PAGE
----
Circum praecordia ludit.
The author of the “Imaginary Conversations” seems, in his “Boccacio and Petrarca,” to have taken his idea of Sir Magnus from this manuscript. He, however, has adapted that character to the times; and in Sir Magnus the coward rises to the courageous, the unskilful in arms becomes the skilful, and war is to him a teacher of humanity. With much superstition, theology never molests him; scholarship and poetry are no affairs of his. He doubts of himself and others, and is as suspicious in his ignorance as Sir Thomas is confident.
With these wide diversities, there are family features, such as are likely to display themselves in different times and circumstances, and some so generically prevalent as never to lie quite dormant in the breed. In both of them there is parsimony, there is arrogance, there is contempt of inferiors, there is abject awe of power, there is irresolution, there is imbecility. But Sir Magnus has no knowledge, and no respect for it. Sir Thomas would almost go thirty miles, even to Oxford, to see a fine specimen of it, although, like most of those who call themselves the godly, he entertains the most undoubting belief that he is competent to correct the errors of the wisest and most practised theologian.
A part only of the many deficiencies which the reader will discover in this book is attributable to the Editor. These, however, it is his duty to account for, and he will do it as briefly as he can.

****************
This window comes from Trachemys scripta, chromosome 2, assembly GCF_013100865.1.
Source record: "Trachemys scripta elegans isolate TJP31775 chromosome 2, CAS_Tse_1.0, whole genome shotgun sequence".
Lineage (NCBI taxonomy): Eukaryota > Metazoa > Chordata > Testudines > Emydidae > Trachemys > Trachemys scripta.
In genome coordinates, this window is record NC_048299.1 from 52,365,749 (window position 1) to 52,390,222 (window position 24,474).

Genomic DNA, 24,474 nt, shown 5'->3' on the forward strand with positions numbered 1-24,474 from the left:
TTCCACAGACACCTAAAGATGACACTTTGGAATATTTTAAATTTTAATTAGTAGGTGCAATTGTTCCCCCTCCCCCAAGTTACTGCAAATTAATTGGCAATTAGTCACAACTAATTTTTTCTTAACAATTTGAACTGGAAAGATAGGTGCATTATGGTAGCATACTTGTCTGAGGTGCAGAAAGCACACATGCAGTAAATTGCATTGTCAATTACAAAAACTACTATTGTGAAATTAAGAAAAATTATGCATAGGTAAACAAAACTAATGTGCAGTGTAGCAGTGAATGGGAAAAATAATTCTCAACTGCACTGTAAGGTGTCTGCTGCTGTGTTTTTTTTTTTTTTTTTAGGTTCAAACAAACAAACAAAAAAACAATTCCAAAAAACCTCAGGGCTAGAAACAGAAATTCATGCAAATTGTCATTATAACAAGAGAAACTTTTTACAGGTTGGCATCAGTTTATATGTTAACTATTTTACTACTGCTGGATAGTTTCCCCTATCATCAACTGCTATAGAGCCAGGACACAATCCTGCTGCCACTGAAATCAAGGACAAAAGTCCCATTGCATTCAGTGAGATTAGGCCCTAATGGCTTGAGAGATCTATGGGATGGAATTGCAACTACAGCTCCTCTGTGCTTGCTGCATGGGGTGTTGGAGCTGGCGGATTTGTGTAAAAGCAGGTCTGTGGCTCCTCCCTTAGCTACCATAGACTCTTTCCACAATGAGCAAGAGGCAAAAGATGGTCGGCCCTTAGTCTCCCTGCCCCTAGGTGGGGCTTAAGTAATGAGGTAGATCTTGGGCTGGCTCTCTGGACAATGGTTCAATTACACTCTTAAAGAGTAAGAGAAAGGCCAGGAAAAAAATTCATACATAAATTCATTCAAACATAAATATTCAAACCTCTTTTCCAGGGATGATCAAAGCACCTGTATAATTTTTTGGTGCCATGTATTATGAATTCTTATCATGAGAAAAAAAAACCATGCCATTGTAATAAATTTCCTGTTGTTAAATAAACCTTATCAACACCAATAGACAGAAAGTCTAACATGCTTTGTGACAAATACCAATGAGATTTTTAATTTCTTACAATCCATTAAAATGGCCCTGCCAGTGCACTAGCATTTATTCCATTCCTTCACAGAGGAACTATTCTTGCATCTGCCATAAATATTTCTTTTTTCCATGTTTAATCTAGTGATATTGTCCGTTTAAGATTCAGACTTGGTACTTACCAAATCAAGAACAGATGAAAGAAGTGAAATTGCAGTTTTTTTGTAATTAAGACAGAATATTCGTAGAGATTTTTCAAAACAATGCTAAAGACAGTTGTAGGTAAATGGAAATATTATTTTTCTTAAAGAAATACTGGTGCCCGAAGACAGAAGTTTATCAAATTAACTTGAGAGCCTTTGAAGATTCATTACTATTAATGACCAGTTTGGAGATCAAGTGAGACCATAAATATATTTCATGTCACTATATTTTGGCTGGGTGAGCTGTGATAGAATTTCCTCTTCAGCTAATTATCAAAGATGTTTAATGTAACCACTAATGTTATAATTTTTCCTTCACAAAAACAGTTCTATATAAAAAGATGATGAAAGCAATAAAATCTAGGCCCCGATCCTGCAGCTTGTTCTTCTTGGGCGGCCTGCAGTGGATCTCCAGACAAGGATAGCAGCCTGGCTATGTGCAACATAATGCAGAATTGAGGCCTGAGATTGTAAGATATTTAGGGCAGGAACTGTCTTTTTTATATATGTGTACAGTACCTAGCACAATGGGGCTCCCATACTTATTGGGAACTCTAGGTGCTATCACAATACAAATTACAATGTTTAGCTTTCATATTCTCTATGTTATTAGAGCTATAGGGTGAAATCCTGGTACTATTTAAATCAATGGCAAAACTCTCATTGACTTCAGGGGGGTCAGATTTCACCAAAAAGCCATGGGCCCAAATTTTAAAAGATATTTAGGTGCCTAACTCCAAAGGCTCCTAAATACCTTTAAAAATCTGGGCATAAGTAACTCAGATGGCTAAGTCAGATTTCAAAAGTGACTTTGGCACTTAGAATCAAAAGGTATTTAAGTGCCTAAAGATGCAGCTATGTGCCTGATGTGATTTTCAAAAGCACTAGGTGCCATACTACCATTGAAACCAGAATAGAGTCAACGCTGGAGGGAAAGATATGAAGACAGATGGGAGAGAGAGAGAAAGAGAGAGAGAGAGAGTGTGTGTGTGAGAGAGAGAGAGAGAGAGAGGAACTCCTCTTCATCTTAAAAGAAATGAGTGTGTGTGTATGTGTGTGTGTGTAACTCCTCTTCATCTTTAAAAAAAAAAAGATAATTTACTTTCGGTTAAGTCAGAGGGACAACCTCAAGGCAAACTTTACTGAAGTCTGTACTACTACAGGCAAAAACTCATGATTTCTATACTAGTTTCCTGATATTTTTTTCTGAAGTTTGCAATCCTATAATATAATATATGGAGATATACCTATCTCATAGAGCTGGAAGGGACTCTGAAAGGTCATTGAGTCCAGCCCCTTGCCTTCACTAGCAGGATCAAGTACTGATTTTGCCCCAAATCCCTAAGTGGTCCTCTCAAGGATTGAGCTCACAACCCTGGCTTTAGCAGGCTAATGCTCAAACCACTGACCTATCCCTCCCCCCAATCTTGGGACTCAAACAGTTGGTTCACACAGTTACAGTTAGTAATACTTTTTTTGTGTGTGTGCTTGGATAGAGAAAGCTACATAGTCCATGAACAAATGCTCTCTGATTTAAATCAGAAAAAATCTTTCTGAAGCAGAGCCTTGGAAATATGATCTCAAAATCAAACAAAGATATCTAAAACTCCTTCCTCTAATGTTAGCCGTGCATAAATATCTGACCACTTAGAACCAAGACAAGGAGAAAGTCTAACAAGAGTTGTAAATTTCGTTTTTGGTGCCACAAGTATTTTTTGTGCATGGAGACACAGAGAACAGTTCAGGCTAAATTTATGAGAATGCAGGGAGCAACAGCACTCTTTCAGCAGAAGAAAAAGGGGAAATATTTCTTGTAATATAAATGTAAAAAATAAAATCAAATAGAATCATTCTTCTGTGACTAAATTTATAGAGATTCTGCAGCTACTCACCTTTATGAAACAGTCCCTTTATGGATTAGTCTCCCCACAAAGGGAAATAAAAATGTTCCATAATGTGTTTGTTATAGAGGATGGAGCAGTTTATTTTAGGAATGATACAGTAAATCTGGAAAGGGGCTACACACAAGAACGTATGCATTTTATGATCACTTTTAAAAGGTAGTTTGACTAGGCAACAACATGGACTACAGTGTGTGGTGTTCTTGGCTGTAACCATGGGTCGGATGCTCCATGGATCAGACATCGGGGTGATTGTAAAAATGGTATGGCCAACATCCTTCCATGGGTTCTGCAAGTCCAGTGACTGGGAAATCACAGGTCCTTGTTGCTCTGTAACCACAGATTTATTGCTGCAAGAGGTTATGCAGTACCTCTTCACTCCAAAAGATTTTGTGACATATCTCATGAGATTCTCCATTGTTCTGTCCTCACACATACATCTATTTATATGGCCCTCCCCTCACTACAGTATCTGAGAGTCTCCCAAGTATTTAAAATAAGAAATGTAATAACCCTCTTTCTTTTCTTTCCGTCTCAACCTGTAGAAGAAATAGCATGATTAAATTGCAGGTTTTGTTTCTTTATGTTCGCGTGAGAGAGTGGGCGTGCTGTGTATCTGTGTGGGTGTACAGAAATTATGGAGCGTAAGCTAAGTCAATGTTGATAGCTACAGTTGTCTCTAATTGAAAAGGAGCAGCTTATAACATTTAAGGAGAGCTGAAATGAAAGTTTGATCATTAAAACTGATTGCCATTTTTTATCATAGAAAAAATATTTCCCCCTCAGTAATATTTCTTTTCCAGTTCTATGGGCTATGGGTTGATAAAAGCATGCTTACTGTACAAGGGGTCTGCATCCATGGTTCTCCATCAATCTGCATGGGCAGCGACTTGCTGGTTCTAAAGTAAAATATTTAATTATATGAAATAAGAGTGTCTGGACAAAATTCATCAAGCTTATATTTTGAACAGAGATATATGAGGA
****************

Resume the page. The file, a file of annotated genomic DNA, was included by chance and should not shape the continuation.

The fac-similes (as printers’ boys call them, meaning specimens) of the handwriting of nearly all the persons introduced, might perhaps have been procured had sufficient time been allowed for another journey into Warwickshire. That of Shakspeare is known already in the signature to his will, but deformed by sickness; that of Sir Thomas Lucy is extant at the bottom of a commitment of a female vagrant, for having a sucking child in her arms on the public road; that of Silas Gough is affixed to the register of births and marriages, during several years, in the parishes of Hampton Lucy and Charlecote, and certifies one death,—Euseby Treen’s; surmised, at least, to be his by the letters “E. T.” cut on a bench seven inches thick, under an old pollard-oak outside the park paling of Charlecote, toward the northeast. For this discovery the Editor is indebted to a most respectable, intelligent farmer in the adjoining parish of Wasperton, in which parish Treen’s elder brother lies buried. The worthy farmer is unwilling to accept the large portion of fame justly due to him for the services he has thus rendered to literature in elucidating the history of Shakspeare and his times. In possession of another agricultural gentleman there was recently a very curious piece of iron, believed by many celebrated antiquaries to have constituted a part of a knight’s breast-plate. It was purchased for two hundred